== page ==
I’m here shaking my head at myself because I read this back in early April and am just now getting around to the review — a whole one month later. I keep procrastinating on the books I enjoyed reading the most. I feel like I won’t be able to do the book justice to let y’all know how awesome they were and that, yes, you really should get a copy and read it too!
I buddy-read The Ruthless Lady’s Guide to Wizardry with Millie at Milliebot Reads. We had read Waggoner’s debut novel Unnatural Magic together and enjoyed it (and loved the cover) so much that we were eager to pick up the second book together too. It turned out to be a really good read (with a beautiful cover) as well.
A charming historical fantasy with a tender love story at its core, from the author of Unnatural Magic.
Hard-drinking petty thief Dellaria Wells is down on her luck in the city of Leiscourt—again. Then she sees a want ad for a female bodyguard, and she fast-talks her way into the high-paying job. Along with a team of other women, she’s meant to protect a rich young lady from mysterious assassins.
At first Delly thinks the danger is exaggerated, but a series of attacks shows there’s much to fear. Then she begins to fall for Winn, one of the other bodyguards, and the women team up against a mysterious, magical foe who seems to have allies everywhere. (Goodreads)
I really enjoyed reading Ruthless Lady’s Guide and it’s all because of Dellaria “Delly” Wells, the protagonist, who is now one of my favorite characters. Delly is a poor, but powerful, fire witch who gets by as a thief running small scams and such. When the story begins, she’s in a tight spot needing money for rent before her landlady casts a hard promise (like a temporary curse) on her and needing to find her mother, who is addicted to drip, a drug.
After getting herself into an… unfortunate situation with the cops, Delly manages to get a spot on a team of women who will be paid a lot of money to protect a rich young woman from being assassinated before her upcoming wedding. This was quite exciting to read, and I thought it would be all that the story is about. But the mystery takes over later, and Delly surprises herself by taking charge in uncovering who is trying to kill the young woman and who’s supplying all the bad drip in her town.
Part of the reason why I enjoyed the story so much is because Delly is so relatable. Despite all that she gets caught up in, it starts out with her just needing to get some cash to get by for a while and get her mom off the drip. Then she began playing to her better qualities to impress another woman on the team, Winn, a half troll, who Delly immediately took a fancy to as soon as she saw Winn. I enjoyed seeing how their relationship develops. They are both book nerds and would read to each other to pass time when just getting to know each other.
“It was the sort of book that was full of sentences that started off with a lady, took the measure of her eyes, tramped across her bosom, and stopped by a scenic viewpoint over her plump arms, before ranging down along the bank of a long rushing stream of discussion on the Moral Character of Woman, in general, until you’d forgotten the name of the lady in question and had to shove your way through dense thickets of grammatical undergrowth to find it again.”
Delly undergoes much character growth, which surprises many, including Dok, but especially herself. Delly’s experiences had given her a poor image of herself, but this lucky, though dangerous, gig she got (and Winn) helps her to realize that she has a lot of good qualities and to believe the good she has in herself.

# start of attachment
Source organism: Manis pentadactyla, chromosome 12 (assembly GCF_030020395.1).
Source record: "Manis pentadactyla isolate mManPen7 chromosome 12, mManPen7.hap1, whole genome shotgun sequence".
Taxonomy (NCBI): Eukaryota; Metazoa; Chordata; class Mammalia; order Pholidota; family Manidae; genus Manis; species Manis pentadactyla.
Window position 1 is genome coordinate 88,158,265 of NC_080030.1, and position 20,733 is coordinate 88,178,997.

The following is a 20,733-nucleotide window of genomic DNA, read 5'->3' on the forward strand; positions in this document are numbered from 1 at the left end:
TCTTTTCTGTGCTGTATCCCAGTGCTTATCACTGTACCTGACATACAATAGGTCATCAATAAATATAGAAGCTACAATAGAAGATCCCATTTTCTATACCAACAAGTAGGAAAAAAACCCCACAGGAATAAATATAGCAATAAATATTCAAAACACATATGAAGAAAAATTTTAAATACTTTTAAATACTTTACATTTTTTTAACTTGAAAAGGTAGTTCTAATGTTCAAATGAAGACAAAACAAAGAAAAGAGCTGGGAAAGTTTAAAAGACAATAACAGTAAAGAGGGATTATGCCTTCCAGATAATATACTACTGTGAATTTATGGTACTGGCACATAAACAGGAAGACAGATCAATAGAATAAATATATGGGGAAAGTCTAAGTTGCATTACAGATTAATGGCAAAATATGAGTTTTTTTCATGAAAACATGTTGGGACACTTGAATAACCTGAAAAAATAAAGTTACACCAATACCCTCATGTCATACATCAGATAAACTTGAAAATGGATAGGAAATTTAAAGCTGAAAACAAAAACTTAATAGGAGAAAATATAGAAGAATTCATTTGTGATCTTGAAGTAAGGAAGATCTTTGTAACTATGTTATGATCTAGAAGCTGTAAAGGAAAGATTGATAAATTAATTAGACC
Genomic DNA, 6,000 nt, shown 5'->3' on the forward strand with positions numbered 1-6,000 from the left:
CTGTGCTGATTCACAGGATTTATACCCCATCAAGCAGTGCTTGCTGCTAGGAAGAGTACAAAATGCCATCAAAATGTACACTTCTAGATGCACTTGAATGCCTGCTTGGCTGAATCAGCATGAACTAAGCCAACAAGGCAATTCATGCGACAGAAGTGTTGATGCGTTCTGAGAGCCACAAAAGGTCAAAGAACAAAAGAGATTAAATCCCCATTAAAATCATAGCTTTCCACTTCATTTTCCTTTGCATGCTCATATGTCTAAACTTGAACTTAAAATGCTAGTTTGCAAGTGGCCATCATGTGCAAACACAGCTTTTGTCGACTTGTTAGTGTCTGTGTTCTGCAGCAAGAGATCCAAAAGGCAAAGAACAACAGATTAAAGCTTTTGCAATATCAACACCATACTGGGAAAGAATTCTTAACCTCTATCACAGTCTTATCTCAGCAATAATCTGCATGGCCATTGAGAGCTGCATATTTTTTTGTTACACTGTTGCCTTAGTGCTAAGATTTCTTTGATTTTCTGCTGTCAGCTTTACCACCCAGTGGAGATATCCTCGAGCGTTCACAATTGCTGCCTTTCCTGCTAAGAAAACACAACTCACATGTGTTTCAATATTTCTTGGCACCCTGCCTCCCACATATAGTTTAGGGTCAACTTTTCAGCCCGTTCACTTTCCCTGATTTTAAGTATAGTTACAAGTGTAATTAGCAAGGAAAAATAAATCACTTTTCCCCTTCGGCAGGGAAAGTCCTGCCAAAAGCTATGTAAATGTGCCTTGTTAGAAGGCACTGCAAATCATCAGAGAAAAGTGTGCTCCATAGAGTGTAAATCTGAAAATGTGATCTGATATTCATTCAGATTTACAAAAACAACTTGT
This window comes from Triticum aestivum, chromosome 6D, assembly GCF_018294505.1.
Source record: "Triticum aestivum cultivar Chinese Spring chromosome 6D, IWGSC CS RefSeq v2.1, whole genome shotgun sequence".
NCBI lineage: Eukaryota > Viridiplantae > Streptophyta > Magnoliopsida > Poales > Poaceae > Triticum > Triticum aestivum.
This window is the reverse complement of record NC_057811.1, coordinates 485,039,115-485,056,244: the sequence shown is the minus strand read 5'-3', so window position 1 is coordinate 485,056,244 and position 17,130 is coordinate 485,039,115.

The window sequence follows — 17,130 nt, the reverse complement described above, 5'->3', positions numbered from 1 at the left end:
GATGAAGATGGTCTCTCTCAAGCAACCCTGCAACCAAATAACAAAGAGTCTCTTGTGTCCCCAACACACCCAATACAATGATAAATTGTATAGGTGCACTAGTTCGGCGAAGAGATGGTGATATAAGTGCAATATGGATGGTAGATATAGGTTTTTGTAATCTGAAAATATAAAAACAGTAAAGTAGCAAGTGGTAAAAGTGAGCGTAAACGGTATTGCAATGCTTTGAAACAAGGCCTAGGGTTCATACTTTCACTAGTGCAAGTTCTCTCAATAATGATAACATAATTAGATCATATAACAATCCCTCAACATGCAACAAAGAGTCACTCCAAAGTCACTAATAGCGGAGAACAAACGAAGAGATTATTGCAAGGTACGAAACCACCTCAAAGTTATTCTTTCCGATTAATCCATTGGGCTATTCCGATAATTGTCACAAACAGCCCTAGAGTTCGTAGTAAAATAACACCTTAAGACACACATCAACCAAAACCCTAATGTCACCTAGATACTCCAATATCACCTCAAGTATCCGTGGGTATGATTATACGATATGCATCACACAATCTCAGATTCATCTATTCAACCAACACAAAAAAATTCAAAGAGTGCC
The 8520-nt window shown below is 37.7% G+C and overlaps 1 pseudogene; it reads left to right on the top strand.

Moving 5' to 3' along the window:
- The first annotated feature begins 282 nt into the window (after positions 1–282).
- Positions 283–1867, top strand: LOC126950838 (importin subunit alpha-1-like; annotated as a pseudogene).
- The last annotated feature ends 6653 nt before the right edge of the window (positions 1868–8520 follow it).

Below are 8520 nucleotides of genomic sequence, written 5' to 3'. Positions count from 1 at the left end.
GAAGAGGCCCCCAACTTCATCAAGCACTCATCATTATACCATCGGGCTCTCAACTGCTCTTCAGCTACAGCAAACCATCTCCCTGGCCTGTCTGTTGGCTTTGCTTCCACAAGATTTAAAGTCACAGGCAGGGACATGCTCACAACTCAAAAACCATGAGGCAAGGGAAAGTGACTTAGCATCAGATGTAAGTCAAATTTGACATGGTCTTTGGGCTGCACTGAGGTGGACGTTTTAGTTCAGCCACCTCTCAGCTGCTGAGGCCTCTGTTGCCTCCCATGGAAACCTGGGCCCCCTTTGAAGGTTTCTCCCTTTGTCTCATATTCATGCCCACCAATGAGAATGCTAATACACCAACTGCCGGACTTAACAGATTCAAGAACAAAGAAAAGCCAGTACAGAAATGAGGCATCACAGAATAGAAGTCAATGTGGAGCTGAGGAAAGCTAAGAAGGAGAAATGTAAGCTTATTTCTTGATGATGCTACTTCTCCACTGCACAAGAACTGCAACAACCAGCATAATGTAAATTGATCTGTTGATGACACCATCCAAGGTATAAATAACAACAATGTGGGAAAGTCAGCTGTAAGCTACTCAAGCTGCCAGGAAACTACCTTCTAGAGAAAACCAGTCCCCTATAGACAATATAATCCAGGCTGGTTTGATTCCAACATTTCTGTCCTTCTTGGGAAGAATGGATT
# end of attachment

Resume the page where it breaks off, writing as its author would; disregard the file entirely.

I also enjoyed seeing how Delly interacts with the other women on the team, especially Dok since they clash so often. Mrs. Totham was a sweetheart, and it was funny to see how the others reacted once she got Buttons, the skeletal rat (lol). Speaking of rats, Rat was another favorite character although she only pops up a few times, but she stood out to me each time because of her hats.
The world the story is set in really interests me, partly because I don’t often read fantasy stories set in that time period. After learning a bit more about fantasy subgenres, I’ve started to describe Unnatural Magic and Ruthless Lady’s Guide as gaslamp fantasy. It seems to fit. It’s not a Victorian society exactly, but it has the whole strong focus on etiquette thing going on and some cultures/countries restrict women quite a bit, as seen in Unnatural Magic.
The magic system is also very interesting because it seems to have a mathematical bent to it. To effect magic, one must construct the parameters for it. So witches create parameters for how they want the hard promise (mentioned above) to take effect. This book was a lot more focused on Delly figuring out the mystery at the heart of the story (the assassins and who’s making drip), so we don’t get as much about parameters as we do in Unnatural Magic.
Although Waggoner’s two novels aren’t listed as being part of a series, they are set in the same world. It’s not necessary to read a particular one before the other, but I’d recommend reading her debut novel, Unnatural Magic, first since, if there was a timeline for the story, the events in Unnatural Magic came first and Ruthless Lady’s Guide to Wizardry kind of builds on them.
Hopefully I’ve gotten across that this is a good one to pick up and an entertaining story to read because of Delly’s voice. If not, then look at that pretty cover! It’s worth getting to feature such a cover on your bookshelf. 😉
Delly hooked me, and I hope to read more about her and Winn (and the other characters from the first book: Onna, Tsira, Jeckran, the Mage of Hexos dude whose name I forgot).
Buy | Borrow | Bypass
I mean… look at that pretty cover!
Lol, “Mittens of Monsatelle.” Really enjoyed that whole part.